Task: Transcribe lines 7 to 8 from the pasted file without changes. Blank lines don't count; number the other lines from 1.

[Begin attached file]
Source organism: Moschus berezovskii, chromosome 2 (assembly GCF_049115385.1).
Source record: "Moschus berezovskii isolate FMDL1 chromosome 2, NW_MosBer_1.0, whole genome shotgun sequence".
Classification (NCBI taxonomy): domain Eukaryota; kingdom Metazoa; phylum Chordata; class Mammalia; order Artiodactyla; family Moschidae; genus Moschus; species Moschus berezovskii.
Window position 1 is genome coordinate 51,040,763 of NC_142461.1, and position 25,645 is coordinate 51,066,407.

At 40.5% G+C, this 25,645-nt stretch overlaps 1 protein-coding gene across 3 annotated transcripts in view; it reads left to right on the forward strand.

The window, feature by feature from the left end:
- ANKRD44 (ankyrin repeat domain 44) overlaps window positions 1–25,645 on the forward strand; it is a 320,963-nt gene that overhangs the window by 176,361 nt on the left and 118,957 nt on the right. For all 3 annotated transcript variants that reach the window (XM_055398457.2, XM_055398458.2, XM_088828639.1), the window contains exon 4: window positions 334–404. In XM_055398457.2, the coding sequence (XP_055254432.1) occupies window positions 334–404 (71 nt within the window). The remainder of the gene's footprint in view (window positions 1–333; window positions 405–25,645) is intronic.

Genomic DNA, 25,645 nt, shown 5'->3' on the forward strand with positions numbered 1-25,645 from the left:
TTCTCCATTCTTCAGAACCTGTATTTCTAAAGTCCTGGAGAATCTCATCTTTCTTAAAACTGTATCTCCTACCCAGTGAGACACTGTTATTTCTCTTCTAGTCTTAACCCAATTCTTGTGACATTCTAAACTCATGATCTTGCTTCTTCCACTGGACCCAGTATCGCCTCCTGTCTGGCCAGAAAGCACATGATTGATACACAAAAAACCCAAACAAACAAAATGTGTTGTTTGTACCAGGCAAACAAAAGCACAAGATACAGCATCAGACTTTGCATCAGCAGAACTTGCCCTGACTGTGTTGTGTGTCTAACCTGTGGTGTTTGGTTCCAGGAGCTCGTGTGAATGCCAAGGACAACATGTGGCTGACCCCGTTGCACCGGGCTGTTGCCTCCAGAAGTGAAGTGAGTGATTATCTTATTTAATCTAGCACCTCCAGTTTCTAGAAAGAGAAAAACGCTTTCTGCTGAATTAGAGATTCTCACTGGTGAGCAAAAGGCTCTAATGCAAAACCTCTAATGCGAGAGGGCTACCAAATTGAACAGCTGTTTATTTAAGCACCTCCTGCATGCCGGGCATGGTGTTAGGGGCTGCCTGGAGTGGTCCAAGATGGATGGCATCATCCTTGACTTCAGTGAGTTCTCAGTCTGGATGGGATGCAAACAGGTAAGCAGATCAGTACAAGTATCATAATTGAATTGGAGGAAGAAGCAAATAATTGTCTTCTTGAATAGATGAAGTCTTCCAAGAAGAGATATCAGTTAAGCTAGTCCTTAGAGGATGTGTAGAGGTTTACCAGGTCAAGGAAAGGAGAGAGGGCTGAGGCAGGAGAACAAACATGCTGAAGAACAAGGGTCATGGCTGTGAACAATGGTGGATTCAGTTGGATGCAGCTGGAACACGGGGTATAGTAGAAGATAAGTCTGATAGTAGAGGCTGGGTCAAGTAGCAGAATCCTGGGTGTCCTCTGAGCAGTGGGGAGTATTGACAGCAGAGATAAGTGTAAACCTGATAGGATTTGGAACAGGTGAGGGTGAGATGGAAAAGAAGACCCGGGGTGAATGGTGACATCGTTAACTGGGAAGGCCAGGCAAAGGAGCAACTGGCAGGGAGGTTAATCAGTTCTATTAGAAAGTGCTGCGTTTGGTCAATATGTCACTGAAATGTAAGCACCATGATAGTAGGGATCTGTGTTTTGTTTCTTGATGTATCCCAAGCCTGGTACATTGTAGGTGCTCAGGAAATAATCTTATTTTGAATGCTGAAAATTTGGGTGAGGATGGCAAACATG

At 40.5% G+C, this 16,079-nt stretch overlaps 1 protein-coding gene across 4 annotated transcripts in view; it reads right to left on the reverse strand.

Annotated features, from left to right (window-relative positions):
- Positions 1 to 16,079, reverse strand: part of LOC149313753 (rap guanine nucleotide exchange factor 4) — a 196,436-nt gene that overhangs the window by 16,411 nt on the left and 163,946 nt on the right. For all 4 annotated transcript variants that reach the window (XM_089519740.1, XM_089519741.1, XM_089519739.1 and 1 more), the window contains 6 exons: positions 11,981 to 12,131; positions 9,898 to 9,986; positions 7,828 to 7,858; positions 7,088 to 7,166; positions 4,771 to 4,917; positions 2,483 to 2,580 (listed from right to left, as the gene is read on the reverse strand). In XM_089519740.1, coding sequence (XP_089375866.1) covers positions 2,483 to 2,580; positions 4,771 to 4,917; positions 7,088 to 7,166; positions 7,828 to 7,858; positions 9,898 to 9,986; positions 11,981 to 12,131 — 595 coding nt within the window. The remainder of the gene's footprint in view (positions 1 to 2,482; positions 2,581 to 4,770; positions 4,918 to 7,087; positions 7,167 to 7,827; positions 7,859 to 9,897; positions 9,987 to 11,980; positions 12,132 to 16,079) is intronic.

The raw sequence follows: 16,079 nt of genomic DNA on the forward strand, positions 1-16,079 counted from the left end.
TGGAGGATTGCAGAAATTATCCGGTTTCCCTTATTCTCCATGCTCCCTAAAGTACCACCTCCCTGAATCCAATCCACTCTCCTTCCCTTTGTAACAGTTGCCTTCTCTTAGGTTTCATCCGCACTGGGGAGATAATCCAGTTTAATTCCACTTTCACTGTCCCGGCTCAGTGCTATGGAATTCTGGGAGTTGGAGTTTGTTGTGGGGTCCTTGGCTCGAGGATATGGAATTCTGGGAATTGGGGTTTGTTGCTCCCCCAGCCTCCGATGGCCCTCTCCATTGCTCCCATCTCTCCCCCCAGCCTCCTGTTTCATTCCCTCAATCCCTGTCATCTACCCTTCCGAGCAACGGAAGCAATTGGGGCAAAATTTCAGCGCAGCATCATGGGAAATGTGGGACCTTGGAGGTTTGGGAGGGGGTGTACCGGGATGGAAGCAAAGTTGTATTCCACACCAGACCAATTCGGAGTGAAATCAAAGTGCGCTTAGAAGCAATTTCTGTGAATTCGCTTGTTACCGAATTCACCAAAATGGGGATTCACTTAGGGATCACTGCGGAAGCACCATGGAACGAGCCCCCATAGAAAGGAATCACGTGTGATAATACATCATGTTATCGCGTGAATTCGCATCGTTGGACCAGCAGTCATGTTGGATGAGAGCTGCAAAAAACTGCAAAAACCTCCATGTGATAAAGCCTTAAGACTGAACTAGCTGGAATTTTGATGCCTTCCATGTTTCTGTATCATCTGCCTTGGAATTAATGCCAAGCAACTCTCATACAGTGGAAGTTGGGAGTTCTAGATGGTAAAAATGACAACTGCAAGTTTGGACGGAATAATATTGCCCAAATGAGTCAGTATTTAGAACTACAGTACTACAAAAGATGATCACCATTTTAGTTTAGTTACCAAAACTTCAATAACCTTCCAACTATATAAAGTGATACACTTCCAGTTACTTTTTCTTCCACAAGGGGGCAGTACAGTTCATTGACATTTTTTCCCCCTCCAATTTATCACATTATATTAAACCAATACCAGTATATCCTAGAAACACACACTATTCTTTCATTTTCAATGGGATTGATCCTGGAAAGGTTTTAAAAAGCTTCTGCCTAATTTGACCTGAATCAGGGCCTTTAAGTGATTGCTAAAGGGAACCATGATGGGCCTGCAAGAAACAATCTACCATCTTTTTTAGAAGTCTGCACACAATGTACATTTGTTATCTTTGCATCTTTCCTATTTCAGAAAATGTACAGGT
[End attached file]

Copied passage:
- ANKRD44 (ankyrin repeat domain 44) overlaps window positions 1–25,645 on the forward strand; it is a 320,963-nt gene that overhangs the window by 176,361 nt on the left and 118,957 nt on the right. For all 3 annotated transcript variants that reach the window (XM_055398457.2, XM_055398458.2, XM_088828639.1), the window contains exon 4: window positions 334–404. In XM_055398457.2, the coding sequence (XP_055254432.1) occupies window positions 334–404 (71 nt within the window). The remainder of the gene's footprint in view (window positions 1–333; window positions 405–25,645) is intronic.

Genomic DNA, 25,645 nt, shown 5'->3' on the forward strand with positions numbered 1-25,645 from the left: